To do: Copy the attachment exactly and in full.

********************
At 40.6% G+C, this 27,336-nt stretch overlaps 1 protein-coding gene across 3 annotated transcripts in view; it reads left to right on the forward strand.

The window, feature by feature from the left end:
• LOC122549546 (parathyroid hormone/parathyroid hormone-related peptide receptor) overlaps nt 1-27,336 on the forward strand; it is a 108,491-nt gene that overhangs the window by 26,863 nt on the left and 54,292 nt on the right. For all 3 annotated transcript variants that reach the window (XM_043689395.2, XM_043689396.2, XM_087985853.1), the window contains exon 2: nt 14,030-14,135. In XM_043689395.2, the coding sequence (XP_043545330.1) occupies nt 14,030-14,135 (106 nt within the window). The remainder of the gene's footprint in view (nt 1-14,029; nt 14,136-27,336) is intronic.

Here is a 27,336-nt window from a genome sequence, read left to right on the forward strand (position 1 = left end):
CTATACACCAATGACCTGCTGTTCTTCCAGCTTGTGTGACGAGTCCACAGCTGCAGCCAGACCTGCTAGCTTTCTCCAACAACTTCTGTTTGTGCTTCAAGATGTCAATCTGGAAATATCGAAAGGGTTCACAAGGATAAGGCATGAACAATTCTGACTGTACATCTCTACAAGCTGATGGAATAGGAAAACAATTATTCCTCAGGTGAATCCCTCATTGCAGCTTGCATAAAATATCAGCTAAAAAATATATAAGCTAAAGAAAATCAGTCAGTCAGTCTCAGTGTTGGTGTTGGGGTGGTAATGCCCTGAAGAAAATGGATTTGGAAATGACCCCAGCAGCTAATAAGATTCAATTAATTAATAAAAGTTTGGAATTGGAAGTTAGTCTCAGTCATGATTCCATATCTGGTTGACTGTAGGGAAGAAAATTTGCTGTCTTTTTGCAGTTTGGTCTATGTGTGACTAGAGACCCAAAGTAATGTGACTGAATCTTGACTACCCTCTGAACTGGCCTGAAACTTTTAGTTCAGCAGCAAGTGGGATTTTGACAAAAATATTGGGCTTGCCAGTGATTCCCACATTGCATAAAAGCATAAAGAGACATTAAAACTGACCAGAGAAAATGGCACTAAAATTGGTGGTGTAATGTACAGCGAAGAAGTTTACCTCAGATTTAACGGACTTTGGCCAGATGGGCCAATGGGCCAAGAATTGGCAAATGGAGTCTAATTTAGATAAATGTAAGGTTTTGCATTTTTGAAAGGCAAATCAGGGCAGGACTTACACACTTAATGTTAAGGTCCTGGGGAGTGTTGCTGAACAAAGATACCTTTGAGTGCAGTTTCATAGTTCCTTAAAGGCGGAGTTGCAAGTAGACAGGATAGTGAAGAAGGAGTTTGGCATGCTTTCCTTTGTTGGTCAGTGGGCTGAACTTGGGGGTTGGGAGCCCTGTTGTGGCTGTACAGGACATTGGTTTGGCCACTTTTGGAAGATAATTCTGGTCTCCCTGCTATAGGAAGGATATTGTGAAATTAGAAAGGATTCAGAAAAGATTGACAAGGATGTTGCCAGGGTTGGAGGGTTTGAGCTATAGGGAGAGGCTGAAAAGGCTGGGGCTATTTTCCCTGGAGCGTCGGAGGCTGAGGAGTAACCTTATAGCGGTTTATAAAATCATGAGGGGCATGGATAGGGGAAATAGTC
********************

At 40.6% G+C, this 27,336-nt stretch overlaps 1 protein-coding gene across 3 annotated transcripts in view; it reads left to right on the forward strand.

The window, feature by feature from the left end:
• LOC122549546 (parathyroid hormone/parathyroid hormone-related peptide receptor) overlaps nt 1-27,336 on the forward strand; it is a 108,491-nt gene that overhangs the window by 26,863 nt on the left and 54,292 nt on the right. For all 3 annotated transcript variants that reach the window (XM_043689395.2, XM_043689396.2, XM_087985853.1), the window contains exon 2: nt 14,030-14,135. In XM_043689395.2, the coding sequence (XP_043545330.1) occupies nt 14,030-14,135 (106 nt within the window). The remainder of the gene's footprint in view (nt 1-14,029; nt 14,136-27,336) is intronic.

Here is a 27,336-nt window from a genome sequence, read left to right on the forward strand (position 1 = left end):
CTATACACCAATGACCTGCTGTTCTTCCAGCTTGTGTGACGAGTCCACAGCTGCAGCCAGACCTGCTAGCTTTCTCCAACAACTTCTGTTTGTGCTTCAAGATGTCAATCTGGAAATATCGAAAGGGTTCACAAGGATAAGGCATGAACAATTCTGACTGTACATCTCTACAAGCTGATGGAATAGGAAAACAATTATTCCTCAGGTGAATCCCTCATTGCAGCTTGCATAAAATATCAGCTAAAAAATATATAAGCTAAAGAAAATCAGTCAGTCAGTCTCAGTGTTGGTGTTGGGGTGGTAATGCCCTGAAGAAAATGGATTTGGAAATGACCCCAGCAGCTAATAAGATTCAATTAATTAATAAAAGTTTGGAATTGGAAGTTAGTCTCAGTCATGATTCCATATCTGGTTGACTGTAGGGAAGAAAATTTGCTGTCTTTTTGCAGTTTGGTCTATGTGTGACTAGAGACCCAAAGTAATGTGACTGAATCTTGACTACCCTCTGAACTGGCCTGAAACTTTTAGTTCAGCAGCAAGTGGGATTTTGACAAAAATATTGGGCTTGCCAGTGATTCCCACATTGCATAAAAGCATAAAGAGACATTAAAACTGACCAGAGAAAATGGCACTAAAATTGGTGGTGTAATGTACAGCGAAGAAGTTTACCTCAGATTTAACGGACTTTGGCCAGATGGGCCAATGGGCCAAGAATTGGCAAATGGAGTCTAATTTAGATAAATGTAAGGTTTTGCATTTTTGAAAGGCAAATCAGGGCAGGACTTACACACTTAATGTTAAGGTCCTGGGGAGTGTTGCTGAACAAAGATACCTTTGAGTGCAGTTTCATAGTTCCTTAAAGGCGGAGTTGCAAGTAGACAGGATAGTGAAGAAGGAGTTTGGCATGCTTTCCTTTGTTGGTCAGTGGGCTGAACTTGGGGGTTGGGAGCCCTGTTGTGGCTGTACAGGACATTGGTTTGGCCACTTTTGGAAGATAATTCTGGTCTCCCTGCTATAGGAAGGATATTGTGAAATTAGAAAGGATTCAGAAAAGATTGACAAGGATGTTGCCAGGGTTGGAGGGTTTGAGCTATAGGGAGAGGCTGAAAAGGCTGGGGCTATTTTCCCTGGAGCGTCGGAGGCTGAGGAGTAACCTTATAGCGGTTTATAAAATCATGAGGGGCATGGATAGGGGAAATAGTC